Chan Robbins, whose legendary status in the ornithological and birding worlds was well-earned, passed away on 20 March 2017 at the age of 98. Robbins was born and raised in a Boston suburb. There, and at the Gloucester beaches, he watched birds with 3X opera glasses. He earned a degree in physics from Harvard in 1940. Ornithologist Ludlow Griscom was one of his advisors, and that influence may have played a role in Chan's turn to a career in ornithology. He joined the Civilian Public Service during World War II. Fate sent him to the Patuxent Wildlife Research Center in 1943 (then known as the Patuxent Research Refuge), where he worked on bird banding projects. Two years later, he became an employee of the USFWS and went on to develop the Breeding Bird Survey.
This 2014 article from Audubon includes a wonderful video clip of Chan on a Christmas Bird Count at the age of 96! It was his 406th count!
Chan is also known for having banded "Wisdom" a Laysan Albatross - in 1956. She is still producing offspring at age 66, having last produced an egg in February 2017.
In the mid-1940s, Robbins became coordinator of the continent-wide collection of bird migration records. These 90 years of records are now being digitized and transcribed as part of the North American Bird Phenology Program.
Robbins co-wrote Birds of North America: A Guide to Field Identification in 1966, more commonly known as the "Golden Guide" , which introduced innovative two-page spreads that integrated text, illustrations, range maps and silhouettes and a range of plumages. The Golden Guide also represented bird vocalizations with sonograms, two-dimensional graphs of frequency and amplitude over time.
Among Chan's many awards:
Linnaean Society of New York's Eisenmann Medal
U.S. Department of the Interior's Distinguished Service Award
American Birding Association, Ludlow Griscom Award
American Ornithologists' Union (now the American Ornithological Society), Elliott Coues Award
National Audubon Society, Audubon Medal
Partners in Flight Lifetime Achievement Award
In 2000, the American Birding Association established the Chandler Robbins Award for significant contributions to birder education and/or bird conservation. The Foundation for Ecodevelopment and Conservation (FUNDAECO) of Guatemala named the Chandler Robbins Biological Station, located in its Cerro San Gil reserve, in his honor.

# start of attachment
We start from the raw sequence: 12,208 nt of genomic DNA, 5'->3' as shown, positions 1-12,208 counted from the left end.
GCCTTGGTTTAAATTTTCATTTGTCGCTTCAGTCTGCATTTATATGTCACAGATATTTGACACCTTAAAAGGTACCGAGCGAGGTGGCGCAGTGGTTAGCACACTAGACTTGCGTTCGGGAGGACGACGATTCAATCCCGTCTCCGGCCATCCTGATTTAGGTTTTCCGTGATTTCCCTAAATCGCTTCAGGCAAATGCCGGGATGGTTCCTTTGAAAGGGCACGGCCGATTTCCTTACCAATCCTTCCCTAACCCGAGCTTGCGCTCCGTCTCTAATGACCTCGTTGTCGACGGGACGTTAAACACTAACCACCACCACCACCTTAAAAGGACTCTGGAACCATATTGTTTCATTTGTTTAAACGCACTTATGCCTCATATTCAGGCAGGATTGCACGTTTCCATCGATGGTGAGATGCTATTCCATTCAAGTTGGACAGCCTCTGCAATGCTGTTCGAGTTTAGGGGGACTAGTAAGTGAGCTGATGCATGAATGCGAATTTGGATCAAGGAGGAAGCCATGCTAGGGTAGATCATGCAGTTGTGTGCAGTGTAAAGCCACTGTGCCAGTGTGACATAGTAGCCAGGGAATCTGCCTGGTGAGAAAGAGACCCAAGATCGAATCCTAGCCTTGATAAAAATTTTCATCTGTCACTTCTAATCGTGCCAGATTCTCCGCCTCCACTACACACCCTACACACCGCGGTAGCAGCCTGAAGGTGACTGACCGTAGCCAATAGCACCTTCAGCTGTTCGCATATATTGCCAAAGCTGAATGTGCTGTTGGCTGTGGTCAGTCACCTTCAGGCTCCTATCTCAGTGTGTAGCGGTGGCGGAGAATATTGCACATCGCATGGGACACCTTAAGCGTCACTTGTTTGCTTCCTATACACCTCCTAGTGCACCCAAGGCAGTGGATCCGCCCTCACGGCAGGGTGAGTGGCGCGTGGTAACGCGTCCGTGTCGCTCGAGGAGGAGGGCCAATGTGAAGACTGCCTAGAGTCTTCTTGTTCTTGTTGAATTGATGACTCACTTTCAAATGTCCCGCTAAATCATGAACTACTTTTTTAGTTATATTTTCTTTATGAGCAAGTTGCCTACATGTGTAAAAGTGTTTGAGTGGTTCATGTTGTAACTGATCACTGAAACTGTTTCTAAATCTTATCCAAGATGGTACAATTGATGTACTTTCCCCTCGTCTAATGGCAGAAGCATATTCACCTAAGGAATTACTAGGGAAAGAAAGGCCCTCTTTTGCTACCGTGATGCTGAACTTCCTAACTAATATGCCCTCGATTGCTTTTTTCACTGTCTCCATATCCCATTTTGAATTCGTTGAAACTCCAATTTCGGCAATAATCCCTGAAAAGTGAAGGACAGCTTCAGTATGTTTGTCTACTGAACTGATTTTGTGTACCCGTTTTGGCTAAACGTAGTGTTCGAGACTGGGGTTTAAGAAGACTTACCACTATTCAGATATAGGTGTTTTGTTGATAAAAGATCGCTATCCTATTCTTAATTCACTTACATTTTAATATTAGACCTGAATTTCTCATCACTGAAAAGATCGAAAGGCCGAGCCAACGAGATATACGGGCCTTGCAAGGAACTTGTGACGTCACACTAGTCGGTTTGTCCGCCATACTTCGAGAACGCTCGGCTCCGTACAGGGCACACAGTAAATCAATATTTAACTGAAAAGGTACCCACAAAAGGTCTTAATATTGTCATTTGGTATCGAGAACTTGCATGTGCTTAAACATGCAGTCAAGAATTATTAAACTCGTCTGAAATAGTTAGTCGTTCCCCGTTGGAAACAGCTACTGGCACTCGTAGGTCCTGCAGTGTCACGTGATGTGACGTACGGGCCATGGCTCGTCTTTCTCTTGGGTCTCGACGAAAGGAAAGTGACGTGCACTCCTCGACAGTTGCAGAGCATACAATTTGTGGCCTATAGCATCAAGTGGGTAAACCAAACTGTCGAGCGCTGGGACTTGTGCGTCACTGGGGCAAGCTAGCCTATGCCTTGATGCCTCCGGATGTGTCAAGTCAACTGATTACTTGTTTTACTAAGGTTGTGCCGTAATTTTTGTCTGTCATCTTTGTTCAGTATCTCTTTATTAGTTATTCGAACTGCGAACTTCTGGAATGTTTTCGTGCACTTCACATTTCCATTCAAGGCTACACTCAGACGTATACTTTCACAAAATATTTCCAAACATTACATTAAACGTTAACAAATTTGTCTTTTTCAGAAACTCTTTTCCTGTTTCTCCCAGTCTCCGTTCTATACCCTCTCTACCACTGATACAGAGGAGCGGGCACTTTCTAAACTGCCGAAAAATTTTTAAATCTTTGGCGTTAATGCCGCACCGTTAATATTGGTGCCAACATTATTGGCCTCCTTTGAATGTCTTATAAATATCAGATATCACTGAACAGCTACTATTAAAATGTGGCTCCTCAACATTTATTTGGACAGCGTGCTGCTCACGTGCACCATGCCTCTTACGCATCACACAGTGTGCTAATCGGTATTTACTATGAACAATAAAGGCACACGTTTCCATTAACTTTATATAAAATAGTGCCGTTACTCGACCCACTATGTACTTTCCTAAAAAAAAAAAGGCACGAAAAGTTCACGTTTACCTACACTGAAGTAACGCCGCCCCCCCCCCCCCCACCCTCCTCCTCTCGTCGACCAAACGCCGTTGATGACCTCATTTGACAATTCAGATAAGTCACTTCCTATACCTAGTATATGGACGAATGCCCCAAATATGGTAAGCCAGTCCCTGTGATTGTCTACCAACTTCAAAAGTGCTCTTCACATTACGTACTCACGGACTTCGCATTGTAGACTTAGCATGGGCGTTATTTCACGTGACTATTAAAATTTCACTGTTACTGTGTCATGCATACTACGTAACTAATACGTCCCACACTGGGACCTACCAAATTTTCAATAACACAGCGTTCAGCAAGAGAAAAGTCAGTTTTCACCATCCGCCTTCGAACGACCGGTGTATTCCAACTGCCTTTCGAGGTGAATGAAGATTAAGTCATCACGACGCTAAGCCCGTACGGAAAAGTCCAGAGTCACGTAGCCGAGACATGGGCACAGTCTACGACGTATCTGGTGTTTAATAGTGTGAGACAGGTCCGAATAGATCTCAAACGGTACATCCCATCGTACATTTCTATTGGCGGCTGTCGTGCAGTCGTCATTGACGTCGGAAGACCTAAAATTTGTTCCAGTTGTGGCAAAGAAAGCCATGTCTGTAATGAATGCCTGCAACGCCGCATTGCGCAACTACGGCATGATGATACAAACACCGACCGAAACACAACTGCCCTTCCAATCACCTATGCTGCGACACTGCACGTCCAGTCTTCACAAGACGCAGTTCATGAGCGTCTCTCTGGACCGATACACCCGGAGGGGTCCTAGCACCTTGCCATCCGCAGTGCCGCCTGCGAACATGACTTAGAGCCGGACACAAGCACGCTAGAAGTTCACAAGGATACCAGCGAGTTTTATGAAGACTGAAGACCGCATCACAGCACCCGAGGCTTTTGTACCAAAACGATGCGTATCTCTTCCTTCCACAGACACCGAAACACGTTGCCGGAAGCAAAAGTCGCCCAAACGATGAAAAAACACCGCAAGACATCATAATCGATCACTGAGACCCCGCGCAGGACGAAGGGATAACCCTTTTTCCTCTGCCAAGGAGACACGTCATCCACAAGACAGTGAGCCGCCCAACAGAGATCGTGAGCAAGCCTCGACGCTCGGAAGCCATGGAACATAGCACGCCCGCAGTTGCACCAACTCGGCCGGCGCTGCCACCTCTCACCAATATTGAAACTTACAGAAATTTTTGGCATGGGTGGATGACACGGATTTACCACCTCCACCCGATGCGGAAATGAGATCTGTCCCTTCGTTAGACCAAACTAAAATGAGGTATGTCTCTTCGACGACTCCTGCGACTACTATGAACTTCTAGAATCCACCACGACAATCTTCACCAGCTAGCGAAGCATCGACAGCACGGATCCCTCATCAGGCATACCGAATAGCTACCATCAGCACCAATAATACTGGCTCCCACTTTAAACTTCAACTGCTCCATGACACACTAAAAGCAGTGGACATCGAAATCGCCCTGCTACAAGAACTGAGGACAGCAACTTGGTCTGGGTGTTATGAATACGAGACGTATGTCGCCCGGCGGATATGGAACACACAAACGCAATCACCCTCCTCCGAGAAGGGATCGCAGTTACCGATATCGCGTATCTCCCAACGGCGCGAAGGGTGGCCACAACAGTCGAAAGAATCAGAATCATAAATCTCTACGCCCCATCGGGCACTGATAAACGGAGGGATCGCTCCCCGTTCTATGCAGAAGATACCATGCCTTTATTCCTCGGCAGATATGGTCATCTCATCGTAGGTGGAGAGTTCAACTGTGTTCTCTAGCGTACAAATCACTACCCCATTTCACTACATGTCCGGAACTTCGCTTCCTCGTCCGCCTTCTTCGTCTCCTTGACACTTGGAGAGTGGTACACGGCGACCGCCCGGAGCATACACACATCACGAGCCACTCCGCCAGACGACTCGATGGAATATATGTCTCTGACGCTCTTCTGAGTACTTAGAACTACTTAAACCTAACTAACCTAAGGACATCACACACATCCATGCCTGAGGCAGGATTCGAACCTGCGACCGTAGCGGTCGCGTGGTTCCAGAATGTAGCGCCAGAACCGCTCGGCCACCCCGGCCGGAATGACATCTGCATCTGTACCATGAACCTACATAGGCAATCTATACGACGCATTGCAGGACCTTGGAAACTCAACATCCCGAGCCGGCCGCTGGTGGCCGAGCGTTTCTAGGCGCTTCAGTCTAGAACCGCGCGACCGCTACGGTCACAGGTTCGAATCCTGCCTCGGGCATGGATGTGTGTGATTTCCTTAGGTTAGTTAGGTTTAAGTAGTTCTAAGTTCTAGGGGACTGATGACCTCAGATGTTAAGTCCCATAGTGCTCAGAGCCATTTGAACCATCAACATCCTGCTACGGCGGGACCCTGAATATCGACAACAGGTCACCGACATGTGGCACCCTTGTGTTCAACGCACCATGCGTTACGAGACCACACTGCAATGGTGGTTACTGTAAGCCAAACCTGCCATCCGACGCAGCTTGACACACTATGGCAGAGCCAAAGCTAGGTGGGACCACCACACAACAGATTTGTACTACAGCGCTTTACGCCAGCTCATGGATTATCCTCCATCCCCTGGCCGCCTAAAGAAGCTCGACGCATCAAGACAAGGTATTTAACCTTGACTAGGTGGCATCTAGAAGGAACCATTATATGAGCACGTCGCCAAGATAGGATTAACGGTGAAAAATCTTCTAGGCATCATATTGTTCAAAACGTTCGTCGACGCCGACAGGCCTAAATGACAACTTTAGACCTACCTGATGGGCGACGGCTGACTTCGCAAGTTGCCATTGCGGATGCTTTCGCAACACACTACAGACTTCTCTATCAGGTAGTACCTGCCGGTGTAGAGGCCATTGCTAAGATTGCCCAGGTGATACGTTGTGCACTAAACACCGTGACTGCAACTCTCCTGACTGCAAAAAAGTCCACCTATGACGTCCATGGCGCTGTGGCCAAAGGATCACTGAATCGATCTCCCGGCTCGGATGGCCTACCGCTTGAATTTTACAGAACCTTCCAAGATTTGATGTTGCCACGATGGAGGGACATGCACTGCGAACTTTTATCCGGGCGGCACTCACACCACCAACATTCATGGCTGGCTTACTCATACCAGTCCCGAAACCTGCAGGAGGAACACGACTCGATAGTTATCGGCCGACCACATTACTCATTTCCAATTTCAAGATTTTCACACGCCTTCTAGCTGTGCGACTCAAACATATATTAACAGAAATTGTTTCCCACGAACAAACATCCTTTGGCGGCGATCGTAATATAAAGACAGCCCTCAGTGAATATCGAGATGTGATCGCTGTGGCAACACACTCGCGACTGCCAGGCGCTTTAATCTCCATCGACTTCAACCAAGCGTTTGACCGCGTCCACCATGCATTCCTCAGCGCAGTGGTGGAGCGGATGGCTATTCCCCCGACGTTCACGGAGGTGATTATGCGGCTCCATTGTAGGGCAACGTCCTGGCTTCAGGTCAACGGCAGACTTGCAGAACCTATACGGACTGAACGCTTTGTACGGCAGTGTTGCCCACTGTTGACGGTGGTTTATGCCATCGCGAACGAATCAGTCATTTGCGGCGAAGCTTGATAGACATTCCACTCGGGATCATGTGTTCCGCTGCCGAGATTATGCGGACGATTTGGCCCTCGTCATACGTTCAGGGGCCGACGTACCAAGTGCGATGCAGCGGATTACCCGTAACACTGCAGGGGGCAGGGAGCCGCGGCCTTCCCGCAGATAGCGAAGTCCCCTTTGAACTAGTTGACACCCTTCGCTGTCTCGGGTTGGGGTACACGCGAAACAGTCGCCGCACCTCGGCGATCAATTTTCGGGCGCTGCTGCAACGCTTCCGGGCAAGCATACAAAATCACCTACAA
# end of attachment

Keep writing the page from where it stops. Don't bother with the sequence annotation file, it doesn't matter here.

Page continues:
- Robbins, Chandler S.; P. F. Springer; and C. G. Webster. 1951. "Effects of five-year DDT application on breeding bird population," Journal of Wildlife Management 15(2):213–216.
- Stewart, R. E. and Chandler S. Robbins. 1958. Birds of Maryland and the District of Columbia. North American Fauna No. 62. U.S. Dept. of the Interior, Fish and Wildlife Service.
- Robbins, Chandler S.; Bertel Bruun; and Herbert S. Zim. 1966. Birds of North America: A Guide to Field Identification. Golden Press, Inc., New York, NY. ISBN 978-0-307-13656-5.
- Robbins, Chandler S. and W. T. Van Velzen. 1967. The Breeding Bird Survey, 1966. U.S. Fish and Wildlife Service, Special Scientific Report—Wildlife No. 102.
- Whitcomb, R. F.; Chandler S. Robbins; et al. 1981. "Effects of forest fragmentation on avifauna of the eastern deciduous forest." Pages 125–205 in R.L. Burgess and D.M. Sharpe, editors. Forest Island Dynamics in Man-Dominated Landscapes. Ecological Studies 41. Springer-Verlag, New York. ISBN 978-0-387-90584-6.
- Robbins, Chandler S.; D.K. Dawson; and B.A. Dowell. 1989. Habitat Area Requirements of Breeding Forest Birds of the Middle Atlantic States. The Wildlife Society, Wildlife Monographs no. 103.
- Robbins, Chandler S., senior editor; E. A. T. Blom, project coordinator; et al. 1996. Atlas of the breeding birds of Maryland and the District of Columbia. University of Pittsburgh Press, Pittsburgh, PA. ISBN 978-0-8229-3923-8.